Dealing with the headaches of textured ceilings
By Tom Phelan - ReminderNews
Featured Article - posted Tue., Apr. 9, 2013
There are a few DIY projects I have done, if not masterfully, at least well enough to satisfy the repair and remodeling need. But there are a few among them that I vow to never do again - at least until the next time I absolutely have to. For instance, every time I look up at a textured ceiling, I get an instant headache. The thought of repairing, repainting or dealing with them in any way puts them high up on the list of projects to avoid.
The textured ceiling concept was sold on the basis of its decorative nature and the idea that it offered some acoustic abatement. In reality, builders and painters latched onto the concept because these ceilings were quickly applied, disguised imperfections in the workmanship, and allowed them to completely skip the step of priming the drywall.
Unfortunately, I live in a house that has nothing but textured ceilings. While innocently painting the ceiling over the bathtub, a large swath of my textured ceiling peeled off and began to wrap around my roller. That put a stop to my painting, until I could educate myself and develop a recovery plan. I realized the ceiling had not been primed for painting. Once I primed the vacant spot, I used a paint additive that promised to match the texture of my ceiling. The repair was less than satisfactory to me, and let's just say that I don’t look up when I am showing in that tub.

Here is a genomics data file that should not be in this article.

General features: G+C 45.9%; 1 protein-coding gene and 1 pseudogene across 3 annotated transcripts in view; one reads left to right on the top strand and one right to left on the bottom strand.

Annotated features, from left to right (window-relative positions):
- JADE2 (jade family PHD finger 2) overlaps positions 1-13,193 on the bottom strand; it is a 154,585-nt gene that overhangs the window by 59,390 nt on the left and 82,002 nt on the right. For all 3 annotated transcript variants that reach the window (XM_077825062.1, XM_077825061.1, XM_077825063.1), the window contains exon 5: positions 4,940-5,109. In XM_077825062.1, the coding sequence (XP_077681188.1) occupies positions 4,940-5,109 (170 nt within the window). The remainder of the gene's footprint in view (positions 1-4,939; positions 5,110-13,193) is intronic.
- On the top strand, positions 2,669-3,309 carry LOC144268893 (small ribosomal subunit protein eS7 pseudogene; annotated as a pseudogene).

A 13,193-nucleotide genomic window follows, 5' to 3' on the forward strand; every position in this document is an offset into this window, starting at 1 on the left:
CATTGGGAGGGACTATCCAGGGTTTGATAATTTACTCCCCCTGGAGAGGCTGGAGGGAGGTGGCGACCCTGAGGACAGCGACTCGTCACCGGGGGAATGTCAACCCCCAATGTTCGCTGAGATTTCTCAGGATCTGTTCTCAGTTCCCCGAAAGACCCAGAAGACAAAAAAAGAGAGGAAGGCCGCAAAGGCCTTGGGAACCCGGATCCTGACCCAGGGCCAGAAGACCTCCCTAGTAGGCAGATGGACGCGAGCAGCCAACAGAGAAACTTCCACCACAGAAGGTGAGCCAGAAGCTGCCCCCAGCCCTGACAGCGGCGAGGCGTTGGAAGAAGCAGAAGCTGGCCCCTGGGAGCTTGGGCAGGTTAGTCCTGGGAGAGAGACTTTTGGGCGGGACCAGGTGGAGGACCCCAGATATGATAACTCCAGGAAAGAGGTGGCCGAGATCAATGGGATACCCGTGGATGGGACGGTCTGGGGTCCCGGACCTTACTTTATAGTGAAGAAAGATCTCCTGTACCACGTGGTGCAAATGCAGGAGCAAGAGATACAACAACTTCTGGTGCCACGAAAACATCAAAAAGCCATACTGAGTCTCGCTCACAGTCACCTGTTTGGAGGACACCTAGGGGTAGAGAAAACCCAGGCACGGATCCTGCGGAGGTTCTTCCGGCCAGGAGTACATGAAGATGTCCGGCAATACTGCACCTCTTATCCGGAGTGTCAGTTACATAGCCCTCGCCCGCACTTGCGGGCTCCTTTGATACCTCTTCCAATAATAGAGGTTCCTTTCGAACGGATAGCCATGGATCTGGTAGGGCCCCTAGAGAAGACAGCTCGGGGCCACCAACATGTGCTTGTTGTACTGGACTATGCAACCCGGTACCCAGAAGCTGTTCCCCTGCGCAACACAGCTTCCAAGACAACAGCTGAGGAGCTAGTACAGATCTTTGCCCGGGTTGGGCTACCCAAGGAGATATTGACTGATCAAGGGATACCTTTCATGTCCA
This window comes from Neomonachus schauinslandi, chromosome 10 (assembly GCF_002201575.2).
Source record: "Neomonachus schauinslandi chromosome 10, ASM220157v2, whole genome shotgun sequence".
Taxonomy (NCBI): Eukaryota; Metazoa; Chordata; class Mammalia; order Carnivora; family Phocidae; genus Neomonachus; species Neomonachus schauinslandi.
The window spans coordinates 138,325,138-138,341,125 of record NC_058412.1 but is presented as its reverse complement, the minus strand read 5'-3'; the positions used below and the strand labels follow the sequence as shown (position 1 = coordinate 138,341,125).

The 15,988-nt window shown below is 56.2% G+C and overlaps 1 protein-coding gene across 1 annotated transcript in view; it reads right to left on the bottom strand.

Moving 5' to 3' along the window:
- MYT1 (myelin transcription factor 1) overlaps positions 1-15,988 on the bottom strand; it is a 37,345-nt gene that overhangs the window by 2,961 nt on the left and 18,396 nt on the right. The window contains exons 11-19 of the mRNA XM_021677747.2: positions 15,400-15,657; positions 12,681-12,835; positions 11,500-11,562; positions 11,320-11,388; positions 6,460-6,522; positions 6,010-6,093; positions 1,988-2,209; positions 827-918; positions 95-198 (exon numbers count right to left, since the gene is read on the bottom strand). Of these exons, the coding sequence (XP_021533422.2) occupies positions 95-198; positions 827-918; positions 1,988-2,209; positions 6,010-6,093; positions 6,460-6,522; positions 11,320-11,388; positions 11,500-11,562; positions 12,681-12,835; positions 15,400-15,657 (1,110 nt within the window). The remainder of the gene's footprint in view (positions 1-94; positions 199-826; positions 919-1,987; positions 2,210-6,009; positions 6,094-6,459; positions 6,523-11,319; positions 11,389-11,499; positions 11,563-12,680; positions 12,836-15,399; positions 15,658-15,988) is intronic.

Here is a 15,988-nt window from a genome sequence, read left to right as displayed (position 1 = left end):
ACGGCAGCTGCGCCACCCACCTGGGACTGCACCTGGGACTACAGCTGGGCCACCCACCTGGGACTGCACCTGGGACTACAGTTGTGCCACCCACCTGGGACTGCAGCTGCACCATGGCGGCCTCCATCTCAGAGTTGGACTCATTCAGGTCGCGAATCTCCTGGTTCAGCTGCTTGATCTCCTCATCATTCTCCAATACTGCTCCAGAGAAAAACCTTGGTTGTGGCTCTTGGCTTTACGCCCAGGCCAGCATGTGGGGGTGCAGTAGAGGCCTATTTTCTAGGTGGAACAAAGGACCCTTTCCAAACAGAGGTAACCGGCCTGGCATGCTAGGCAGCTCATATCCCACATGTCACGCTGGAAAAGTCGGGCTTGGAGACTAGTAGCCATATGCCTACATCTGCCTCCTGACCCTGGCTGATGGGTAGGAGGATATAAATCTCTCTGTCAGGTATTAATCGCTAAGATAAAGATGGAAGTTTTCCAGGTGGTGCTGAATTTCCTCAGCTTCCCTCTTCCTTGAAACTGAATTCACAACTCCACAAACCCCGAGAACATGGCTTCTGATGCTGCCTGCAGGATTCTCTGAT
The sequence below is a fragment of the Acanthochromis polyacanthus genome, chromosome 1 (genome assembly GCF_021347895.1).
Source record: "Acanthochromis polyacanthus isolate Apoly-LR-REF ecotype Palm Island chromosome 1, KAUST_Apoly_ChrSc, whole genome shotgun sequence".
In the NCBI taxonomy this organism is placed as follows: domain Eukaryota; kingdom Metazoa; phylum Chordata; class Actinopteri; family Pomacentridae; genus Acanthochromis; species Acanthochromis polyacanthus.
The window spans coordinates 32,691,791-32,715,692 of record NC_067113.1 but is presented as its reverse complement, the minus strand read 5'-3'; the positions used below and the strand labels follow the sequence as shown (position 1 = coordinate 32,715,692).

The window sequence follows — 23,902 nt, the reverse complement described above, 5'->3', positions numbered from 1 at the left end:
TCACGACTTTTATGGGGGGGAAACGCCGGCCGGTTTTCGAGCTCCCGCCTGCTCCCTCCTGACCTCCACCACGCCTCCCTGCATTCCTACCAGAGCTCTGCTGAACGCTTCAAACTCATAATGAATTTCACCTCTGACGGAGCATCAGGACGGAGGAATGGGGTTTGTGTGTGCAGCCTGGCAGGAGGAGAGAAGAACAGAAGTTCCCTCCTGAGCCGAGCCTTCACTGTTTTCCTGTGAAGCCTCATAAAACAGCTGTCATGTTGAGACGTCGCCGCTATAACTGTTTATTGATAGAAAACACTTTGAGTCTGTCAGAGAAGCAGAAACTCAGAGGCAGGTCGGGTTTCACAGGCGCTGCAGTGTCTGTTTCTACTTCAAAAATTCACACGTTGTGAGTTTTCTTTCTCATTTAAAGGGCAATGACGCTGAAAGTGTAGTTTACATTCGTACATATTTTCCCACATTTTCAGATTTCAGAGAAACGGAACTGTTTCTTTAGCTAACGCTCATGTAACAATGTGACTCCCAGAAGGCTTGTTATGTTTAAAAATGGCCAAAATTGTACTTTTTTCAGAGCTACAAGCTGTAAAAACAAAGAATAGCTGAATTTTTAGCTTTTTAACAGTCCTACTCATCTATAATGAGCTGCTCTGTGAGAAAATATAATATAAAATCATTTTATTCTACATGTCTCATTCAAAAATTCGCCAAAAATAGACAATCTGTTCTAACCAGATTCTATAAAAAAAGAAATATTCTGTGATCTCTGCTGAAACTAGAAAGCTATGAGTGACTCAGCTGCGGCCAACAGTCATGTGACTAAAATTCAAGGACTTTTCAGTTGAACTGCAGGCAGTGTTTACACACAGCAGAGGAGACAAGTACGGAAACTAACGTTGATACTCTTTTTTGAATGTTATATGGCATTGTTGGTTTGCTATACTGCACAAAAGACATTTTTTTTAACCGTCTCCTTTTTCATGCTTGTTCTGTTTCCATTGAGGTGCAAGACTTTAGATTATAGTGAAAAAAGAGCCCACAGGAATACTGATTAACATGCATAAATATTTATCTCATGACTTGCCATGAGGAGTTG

As I began the renovation of my kitchen, I was prepared to first seal the existing paint to the ceiling with a quality oil-based primer, and apply a coat of ceiling white. But upon removing the ceiling light fixture, I discovered the vestiges of an old water leak, which had caused the textured paint to separate from the wallboard. The defect quickly spread outward from the concealing circumference of the light fixture, leaving an ugly scar.
For this repair, I chose a spray-on texture that, like the additive, promised to match the popcorn finish in my ceiling. For just under $12, you can buy such a spray-on product that will produce eight to 10 half-second bursts of textured material. If you practice first on scrap material, you might need a second can to complete your repair. I accepted the repair, such as it was, painted the ceiling and moved on.
Based on my experience and my dislike for this dated decorative concept, I have decided to remove the textured ceilings throughout my house, as the need for painting them arises.
The cleanest way to move past a ceiling you loathe is to apply a 3/8-inch drywall cover right over the existing one. Apply an excellent course of tape and compound. Then prepare a flawless surface, and apply a quality paint job.
If your texture was sprayed on, it can be completely removed, though the process is somewhat painstaking. Remove any furniture, and cover the walls with thin plastic taped near the joint with the ceiling. Also cover the floor with a tarp.
Using a garden sprayer, spray the ceiling lightly with plain water. Work in sections 3- or 4-feet square. There are some specialized tools for taking the finish off. Some remove as well as capture the finish waste before it hits the floor. You might also fashion your own device, or use a wide taping knife and a scrap of cardboard or lightweight bucket to catch the droppings.
All textured ceilings are not the same. Most are sprayed on, but others are created by applying compound with a taping knife in a swirled pattern or in random fashion. To remove the texturing from these, you will need to sand the surface several times, and float a new, even coat of compound over the existing ceiling. In the end, replacing the drywall might be less painful.